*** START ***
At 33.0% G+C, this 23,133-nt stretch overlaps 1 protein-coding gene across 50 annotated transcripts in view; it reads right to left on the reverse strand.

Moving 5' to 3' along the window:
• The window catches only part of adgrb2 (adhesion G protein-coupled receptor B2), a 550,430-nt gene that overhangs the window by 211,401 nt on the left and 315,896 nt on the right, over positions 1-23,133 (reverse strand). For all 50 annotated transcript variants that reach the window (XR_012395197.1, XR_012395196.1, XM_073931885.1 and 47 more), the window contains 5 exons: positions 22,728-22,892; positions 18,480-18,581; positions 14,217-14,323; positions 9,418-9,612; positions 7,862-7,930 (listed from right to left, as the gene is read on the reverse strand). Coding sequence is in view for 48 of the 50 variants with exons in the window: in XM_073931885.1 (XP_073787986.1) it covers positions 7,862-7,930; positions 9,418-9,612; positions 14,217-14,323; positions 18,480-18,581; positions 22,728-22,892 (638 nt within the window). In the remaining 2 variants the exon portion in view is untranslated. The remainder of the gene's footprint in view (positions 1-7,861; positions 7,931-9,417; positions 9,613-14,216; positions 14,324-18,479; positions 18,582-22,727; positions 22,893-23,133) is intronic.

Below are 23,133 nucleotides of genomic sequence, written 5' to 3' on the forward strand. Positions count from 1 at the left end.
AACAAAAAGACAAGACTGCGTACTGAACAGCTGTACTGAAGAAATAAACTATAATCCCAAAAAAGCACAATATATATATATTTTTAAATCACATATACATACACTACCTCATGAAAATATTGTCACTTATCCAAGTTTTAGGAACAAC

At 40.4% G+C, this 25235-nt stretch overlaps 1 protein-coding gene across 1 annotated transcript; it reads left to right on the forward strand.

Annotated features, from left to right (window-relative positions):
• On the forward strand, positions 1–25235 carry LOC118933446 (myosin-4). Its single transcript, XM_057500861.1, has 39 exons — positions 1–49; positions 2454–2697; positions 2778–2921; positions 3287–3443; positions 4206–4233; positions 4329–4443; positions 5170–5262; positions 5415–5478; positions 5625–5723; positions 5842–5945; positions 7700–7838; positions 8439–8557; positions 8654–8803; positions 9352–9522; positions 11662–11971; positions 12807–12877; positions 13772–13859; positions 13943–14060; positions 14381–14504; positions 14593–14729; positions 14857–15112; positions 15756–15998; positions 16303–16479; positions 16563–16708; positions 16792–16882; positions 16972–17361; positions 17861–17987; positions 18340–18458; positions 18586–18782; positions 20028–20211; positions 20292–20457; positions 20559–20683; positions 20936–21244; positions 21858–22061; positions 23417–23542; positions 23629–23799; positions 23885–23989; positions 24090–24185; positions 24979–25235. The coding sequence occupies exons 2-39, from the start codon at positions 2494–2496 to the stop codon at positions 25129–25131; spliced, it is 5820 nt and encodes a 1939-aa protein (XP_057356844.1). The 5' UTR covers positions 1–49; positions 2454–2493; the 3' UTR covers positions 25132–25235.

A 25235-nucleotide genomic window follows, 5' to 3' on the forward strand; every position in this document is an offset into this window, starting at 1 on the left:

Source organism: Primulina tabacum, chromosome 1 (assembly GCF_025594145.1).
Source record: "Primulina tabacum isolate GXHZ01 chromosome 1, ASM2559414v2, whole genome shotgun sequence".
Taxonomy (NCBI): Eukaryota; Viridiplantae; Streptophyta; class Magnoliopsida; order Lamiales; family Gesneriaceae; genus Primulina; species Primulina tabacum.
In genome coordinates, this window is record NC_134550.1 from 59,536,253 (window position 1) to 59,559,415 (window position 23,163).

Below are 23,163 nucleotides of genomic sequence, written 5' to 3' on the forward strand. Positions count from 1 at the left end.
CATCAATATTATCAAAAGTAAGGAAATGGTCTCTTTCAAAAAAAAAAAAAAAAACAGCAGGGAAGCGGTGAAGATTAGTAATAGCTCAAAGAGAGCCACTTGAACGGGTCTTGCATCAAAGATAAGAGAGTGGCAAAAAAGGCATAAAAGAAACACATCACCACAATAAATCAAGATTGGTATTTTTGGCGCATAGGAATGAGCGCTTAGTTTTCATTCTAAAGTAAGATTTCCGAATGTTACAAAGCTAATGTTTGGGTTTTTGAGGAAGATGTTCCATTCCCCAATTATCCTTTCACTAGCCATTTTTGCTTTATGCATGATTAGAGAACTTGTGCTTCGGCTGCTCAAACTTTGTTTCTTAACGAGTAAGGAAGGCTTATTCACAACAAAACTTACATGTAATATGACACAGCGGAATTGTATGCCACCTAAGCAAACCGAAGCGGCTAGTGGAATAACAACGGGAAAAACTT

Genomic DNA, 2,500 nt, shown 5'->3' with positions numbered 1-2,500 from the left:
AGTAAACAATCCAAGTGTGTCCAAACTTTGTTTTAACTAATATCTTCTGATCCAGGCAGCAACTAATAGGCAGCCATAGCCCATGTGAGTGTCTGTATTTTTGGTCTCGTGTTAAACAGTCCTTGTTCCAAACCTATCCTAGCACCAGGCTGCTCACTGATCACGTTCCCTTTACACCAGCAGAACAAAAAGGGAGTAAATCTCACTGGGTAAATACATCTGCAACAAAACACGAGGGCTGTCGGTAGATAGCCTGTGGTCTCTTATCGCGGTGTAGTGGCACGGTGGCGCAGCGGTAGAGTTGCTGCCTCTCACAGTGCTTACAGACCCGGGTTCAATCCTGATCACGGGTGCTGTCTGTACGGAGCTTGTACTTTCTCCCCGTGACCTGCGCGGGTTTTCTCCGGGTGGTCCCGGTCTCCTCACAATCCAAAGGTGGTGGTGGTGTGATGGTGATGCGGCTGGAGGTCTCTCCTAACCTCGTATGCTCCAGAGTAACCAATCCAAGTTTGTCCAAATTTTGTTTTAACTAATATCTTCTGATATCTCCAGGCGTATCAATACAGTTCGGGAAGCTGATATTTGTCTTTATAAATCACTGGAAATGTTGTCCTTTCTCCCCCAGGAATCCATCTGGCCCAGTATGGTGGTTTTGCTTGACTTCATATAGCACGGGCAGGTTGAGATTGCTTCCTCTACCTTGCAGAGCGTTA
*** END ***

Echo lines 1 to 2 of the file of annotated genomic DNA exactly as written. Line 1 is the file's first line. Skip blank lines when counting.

At 33.0% G+C, this 23,133-nt stretch overlaps 1 protein-coding gene across 50 annotated transcripts in view; it reads right to left on the reverse strand.

Moving 5' to 3' along the window: